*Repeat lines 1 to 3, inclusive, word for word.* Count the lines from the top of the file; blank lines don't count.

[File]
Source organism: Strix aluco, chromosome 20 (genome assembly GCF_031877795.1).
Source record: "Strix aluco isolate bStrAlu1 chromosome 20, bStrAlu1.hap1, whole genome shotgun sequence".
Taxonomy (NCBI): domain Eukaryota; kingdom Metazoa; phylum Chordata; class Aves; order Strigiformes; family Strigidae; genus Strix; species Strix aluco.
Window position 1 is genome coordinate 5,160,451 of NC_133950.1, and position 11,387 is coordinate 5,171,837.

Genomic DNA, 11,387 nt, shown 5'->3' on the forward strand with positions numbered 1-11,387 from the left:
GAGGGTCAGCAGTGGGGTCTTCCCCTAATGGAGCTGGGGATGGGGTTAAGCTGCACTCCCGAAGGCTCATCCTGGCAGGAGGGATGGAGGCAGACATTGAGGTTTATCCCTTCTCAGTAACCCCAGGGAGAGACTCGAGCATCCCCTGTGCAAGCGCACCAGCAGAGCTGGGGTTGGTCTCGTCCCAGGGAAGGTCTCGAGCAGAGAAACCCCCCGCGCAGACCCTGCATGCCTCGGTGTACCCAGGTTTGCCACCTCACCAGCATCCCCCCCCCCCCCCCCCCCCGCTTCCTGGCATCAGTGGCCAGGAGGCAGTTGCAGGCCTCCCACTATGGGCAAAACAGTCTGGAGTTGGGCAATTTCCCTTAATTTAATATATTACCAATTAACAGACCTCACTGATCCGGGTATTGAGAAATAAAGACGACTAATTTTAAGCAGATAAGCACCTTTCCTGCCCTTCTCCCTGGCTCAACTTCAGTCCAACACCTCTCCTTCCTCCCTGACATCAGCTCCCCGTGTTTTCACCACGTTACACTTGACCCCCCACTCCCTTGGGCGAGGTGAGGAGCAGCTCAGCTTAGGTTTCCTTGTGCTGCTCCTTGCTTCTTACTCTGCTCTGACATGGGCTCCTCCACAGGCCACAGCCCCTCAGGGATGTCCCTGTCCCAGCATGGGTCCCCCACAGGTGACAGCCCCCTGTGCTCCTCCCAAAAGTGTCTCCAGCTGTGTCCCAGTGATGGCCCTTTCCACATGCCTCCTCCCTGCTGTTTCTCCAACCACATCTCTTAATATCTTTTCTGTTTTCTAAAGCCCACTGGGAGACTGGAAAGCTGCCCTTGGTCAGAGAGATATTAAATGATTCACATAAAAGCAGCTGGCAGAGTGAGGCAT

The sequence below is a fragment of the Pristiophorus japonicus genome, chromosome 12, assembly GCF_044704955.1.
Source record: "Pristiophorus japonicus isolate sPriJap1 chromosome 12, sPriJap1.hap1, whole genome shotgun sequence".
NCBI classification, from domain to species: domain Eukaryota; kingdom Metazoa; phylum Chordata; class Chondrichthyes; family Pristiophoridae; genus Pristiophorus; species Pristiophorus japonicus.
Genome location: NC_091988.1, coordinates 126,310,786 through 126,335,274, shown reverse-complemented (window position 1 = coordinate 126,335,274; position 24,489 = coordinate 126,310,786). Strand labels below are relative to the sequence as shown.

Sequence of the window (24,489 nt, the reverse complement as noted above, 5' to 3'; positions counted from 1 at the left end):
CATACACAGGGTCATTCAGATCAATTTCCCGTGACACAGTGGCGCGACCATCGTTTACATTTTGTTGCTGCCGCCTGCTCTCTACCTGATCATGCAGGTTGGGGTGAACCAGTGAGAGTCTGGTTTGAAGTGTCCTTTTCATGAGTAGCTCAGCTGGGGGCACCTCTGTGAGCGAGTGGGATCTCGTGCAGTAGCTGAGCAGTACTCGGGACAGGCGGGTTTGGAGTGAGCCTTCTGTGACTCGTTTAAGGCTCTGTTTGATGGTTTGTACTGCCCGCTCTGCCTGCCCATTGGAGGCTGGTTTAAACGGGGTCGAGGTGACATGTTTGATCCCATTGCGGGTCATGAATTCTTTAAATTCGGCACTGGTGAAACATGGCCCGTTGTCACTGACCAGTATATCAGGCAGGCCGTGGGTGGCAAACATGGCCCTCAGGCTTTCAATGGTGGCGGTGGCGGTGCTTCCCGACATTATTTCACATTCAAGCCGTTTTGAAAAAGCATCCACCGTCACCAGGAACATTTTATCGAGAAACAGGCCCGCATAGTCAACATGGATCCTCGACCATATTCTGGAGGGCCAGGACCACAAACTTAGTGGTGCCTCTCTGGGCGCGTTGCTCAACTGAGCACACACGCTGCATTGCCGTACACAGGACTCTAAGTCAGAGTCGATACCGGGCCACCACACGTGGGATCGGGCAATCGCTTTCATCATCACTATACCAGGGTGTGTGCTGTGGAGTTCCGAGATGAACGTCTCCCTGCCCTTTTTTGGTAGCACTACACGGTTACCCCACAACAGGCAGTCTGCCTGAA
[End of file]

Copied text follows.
Source organism: Strix aluco, chromosome 20 (genome assembly GCF_031877795.1).
Source record: "Strix aluco isolate bStrAlu1 chromosome 20, bStrAlu1.hap1, whole genome shotgun sequence".
Taxonomy (NCBI): domain Eukaryota; kingdom Metazoa; phylum Chordata; class Aves; order Strigiformes; family Strigidae; genus Strix; species Strix aluco.